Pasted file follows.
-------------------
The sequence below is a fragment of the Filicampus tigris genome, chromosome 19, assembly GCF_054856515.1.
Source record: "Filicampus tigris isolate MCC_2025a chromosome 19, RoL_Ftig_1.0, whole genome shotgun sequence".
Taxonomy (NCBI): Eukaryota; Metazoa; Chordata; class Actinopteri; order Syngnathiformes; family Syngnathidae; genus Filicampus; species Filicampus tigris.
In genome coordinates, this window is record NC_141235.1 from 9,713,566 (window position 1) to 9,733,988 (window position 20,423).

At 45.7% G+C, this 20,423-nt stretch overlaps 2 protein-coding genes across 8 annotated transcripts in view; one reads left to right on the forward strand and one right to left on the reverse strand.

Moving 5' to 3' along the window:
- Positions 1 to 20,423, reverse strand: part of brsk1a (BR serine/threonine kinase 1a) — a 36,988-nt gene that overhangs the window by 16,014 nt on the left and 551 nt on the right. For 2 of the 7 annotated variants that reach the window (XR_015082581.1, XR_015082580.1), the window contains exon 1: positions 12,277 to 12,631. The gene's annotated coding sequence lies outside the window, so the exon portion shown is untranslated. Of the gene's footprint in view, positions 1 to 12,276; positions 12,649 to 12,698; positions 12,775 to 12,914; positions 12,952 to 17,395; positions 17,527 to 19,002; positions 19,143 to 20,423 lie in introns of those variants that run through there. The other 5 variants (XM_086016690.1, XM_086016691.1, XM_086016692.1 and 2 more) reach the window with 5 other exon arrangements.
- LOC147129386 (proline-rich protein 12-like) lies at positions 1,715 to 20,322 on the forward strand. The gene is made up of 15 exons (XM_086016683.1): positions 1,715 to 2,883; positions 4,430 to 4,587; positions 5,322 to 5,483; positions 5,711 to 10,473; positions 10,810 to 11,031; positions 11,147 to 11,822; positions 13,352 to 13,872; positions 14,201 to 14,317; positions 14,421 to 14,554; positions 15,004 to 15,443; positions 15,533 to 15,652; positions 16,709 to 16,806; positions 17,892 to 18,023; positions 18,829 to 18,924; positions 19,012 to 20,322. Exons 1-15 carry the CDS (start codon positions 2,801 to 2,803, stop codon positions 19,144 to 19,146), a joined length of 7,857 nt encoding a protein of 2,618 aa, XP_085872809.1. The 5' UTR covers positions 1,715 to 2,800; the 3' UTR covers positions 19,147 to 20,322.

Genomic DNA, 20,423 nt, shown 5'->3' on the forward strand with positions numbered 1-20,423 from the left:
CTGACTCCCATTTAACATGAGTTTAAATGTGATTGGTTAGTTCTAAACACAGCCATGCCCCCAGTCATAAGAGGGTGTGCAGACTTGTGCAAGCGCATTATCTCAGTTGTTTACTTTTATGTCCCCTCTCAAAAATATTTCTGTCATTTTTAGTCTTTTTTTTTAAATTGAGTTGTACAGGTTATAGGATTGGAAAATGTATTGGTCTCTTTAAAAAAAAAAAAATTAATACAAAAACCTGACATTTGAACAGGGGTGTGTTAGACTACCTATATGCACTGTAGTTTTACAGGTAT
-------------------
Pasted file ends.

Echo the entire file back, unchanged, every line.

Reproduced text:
The sequence below is a fragment of the Filicampus tigris genome, chromosome 19, assembly GCF_054856515.1.
Source record: "Filicampus tigris isolate MCC_2025a chromosome 19, RoL_Ftig_1.0, whole genome shotgun sequence".
Taxonomy (NCBI): Eukaryota; Metazoa; Chordata; class Actinopteri; order Syngnathiformes; family Syngnathidae; genus Filicampus; species Filicampus tigris.
In genome coordinates, this window is record NC_141235.1 from 9,713,566 (window position 1) to 9,733,988 (window position 20,423).

At 45.7% G+C, this 20,423-nt stretch overlaps 2 protein-coding genes across 8 annotated transcripts in view; one reads left to right on the forward strand and one right to left on the reverse strand.

Moving 5' to 3' along the window:
- Positions 1 to 20,423, reverse strand: part of brsk1a (BR serine/threonine kinase 1a) — a 36,988-nt gene that overhangs the window by 16,014 nt on the left and 551 nt on the right. For 2 of the 7 annotated variants that reach the window (XR_015082581.1, XR_015082580.1), the window contains exon 1: positions 12,277 to 12,631. The gene's annotated coding sequence lies outside the window, so the exon portion shown is untranslated. Of the gene's footprint in view, positions 1 to 12,276; positions 12,649 to 12,698; positions 12,775 to 12,914; positions 12,952 to 17,395; positions 17,527 to 19,002; positions 19,143 to 20,423 lie in introns of those variants that run through there. The other 5 variants (XM_086016690.1, XM_086016691.1, XM_086016692.1 and 2 more) reach the window with 5 other exon arrangements.
- LOC147129386 (proline-rich protein 12-like) lies at positions 1,715 to 20,322 on the forward strand. The gene is made up of 15 exons (XM_086016683.1): positions 1,715 to 2,883; positions 4,430 to 4,587; positions 5,322 to 5,483; positions 5,711 to 10,473; positions 10,810 to 11,031; positions 11,147 to 11,822; positions 13,352 to 13,872; positions 14,201 to 14,317; positions 14,421 to 14,554; positions 15,004 to 15,443; positions 15,533 to 15,652; positions 16,709 to 16,806; positions 17,892 to 18,023; positions 18,829 to 18,924; positions 19,012 to 20,322. Exons 1-15 carry the CDS (start codon positions 2,801 to 2,803, stop codon positions 19,144 to 19,146), a joined length of 7,857 nt encoding a protein of 2,618 aa, XP_085872809.1. The 5' UTR covers positions 1,715 to 2,800; the 3' UTR covers positions 19,147 to 20,322.

Genomic DNA, 20,423 nt, shown 5'->3' on the forward strand with positions numbered 1-20,423 from the left:
CTGACTCCCATTTAACATGAGTTTAAATGTGATTGGTTAGTTCTAAACACAGCCATGCCCCCAGTCATAAGAGGGTGTGCAGACTTGTGCAAGCGCATTATCTCAGTTGTTTACTTTTATGTCCCCTCTCAAAAATATTTCTGTCATTTTTAGTCTTTTTTTTTAAATTGAGTTGTACAGGTTATAGGATTGGAAAATGTATTGGTCTCTTTAAAAAAAAAAAAATTAATACAAAAACCTGACATTTGAACAGGGGTGTGTTAGACTACCTATATGCACTGTAGTTTTACAGGTAT